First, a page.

Despite its potential, few managers have begun even to scratch the surface of information about intangibles and the opportunity it offers.
Many managers have been looking forward to when they can track information about their intangible assets — for example, the value of their brands or the quality of their human talent — as easily as they monitor cash flow and market share.1 Inspired by the works of strategy theorists such as Robert Kaplan and David Norton, they have anticipated a day when it would be possible to keep track of customer sentiments, innovation and employee skills with real-time data, just as they manage profit and loss.2 Whether managers are aware of it or not, that day is almost here. Thanks to advances in information technology, managers of consumer-oriented businesses have the ability to track not only the percentage of satisfied customers but also the reasons why people are satisfied or dissatisfied. Companies in other industries can use IT and industry data for their own purposes — for instance, to follow opportunities for patent licensing or acquisitions. Despite the potential, most managers have been slow to respond. Few have begun even to scratch the surface in seizing the opportunities that information about intangible assets offers.
Different companies, of course, have different types of intangible assets. The most common include licenses, franchises, patents, trademarks, brands, knowhow, market competences and human resources. For many companies, the mix of intangibles represents a large percentage of the total corporate value, as measured by stock market valuation, investment level or perceived importance.3 A 2003 study by Accenture and the Economist Intelligence Unit found that 94% of the global executives surveyed saw comprehensive management of intangibles and/or intellectual capital as important, and half considered it one of the top three issues facing their organizations.4 But management awareness about how to take advantage of this value remains surprisingly low.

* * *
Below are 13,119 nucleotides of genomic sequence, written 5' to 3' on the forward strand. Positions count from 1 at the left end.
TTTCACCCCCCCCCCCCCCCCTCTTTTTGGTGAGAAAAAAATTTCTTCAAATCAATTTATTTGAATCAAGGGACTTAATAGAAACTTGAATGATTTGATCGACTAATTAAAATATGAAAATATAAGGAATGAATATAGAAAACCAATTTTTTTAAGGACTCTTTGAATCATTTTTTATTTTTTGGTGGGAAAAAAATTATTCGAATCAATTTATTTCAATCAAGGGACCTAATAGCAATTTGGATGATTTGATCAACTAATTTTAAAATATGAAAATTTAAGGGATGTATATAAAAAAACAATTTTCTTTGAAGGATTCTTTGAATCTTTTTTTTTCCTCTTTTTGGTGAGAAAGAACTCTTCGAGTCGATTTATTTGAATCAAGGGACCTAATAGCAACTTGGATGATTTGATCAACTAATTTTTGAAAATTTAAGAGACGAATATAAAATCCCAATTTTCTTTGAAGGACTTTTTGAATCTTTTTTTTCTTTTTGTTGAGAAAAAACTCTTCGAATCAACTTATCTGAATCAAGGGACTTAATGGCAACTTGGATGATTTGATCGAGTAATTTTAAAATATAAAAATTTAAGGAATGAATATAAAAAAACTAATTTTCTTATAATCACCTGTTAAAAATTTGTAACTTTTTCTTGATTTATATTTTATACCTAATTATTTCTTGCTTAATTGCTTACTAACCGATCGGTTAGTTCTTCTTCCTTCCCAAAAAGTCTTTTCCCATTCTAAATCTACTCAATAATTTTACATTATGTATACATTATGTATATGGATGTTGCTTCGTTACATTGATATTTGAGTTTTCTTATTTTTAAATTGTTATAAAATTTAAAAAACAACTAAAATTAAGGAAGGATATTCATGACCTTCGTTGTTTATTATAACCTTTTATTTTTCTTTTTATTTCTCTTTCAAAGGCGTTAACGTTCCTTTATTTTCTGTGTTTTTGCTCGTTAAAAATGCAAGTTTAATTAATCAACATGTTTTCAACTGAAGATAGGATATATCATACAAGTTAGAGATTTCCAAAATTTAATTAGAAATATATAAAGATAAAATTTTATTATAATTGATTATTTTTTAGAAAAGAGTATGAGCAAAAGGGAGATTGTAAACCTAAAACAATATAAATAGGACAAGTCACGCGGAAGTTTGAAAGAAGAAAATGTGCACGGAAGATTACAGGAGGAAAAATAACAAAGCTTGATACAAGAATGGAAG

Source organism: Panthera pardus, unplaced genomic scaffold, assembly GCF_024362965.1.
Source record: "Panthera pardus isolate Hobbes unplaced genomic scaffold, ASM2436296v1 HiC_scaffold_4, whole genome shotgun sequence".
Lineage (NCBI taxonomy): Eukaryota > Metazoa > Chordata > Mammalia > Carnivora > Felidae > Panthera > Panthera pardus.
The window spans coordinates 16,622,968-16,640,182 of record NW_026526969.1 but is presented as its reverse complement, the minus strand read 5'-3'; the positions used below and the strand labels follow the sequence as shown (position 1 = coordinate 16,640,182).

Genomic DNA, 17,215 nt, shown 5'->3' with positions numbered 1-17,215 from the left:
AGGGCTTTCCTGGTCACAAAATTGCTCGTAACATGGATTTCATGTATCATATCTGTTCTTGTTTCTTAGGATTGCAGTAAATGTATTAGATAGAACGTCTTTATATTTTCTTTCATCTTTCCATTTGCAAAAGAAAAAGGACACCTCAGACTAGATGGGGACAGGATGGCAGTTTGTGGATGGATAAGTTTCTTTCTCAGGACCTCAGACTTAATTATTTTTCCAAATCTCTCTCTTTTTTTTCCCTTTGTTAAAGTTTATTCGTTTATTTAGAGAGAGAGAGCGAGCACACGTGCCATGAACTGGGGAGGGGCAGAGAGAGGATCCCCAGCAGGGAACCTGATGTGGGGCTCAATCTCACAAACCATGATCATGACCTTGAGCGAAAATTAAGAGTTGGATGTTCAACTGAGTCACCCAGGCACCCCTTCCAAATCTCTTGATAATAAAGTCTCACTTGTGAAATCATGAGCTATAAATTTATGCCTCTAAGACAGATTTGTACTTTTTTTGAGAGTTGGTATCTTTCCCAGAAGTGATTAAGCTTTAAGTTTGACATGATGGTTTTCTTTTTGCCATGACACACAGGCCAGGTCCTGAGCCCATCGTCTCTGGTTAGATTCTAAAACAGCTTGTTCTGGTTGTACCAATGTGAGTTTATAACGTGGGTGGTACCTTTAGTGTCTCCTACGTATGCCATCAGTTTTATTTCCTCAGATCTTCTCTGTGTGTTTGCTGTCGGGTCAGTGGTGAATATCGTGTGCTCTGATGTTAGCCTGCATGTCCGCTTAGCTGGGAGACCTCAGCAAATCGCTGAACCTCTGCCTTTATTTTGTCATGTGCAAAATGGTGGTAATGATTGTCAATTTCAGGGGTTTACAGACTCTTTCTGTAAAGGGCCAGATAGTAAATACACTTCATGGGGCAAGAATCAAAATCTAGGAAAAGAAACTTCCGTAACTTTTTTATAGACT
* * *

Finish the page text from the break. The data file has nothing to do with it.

Until recently, there were good reasons why managers paid scant attention to information about intangibles. Companies had no regulatory obligation to disclose information about intangible assets to shareholders the way they had to disclose, say, executive compensation or pending litigation. In addition, most managers had limited experience dealing with intangibles. Those who were familiar with intangibles mostly relied on intuition to choose appropriate valuation methods for mergers and acquisitions as well as simple surveys to gauge employee morale. In general, managers were reluctant to introduce new methodologies without a clear understanding of the return on investment.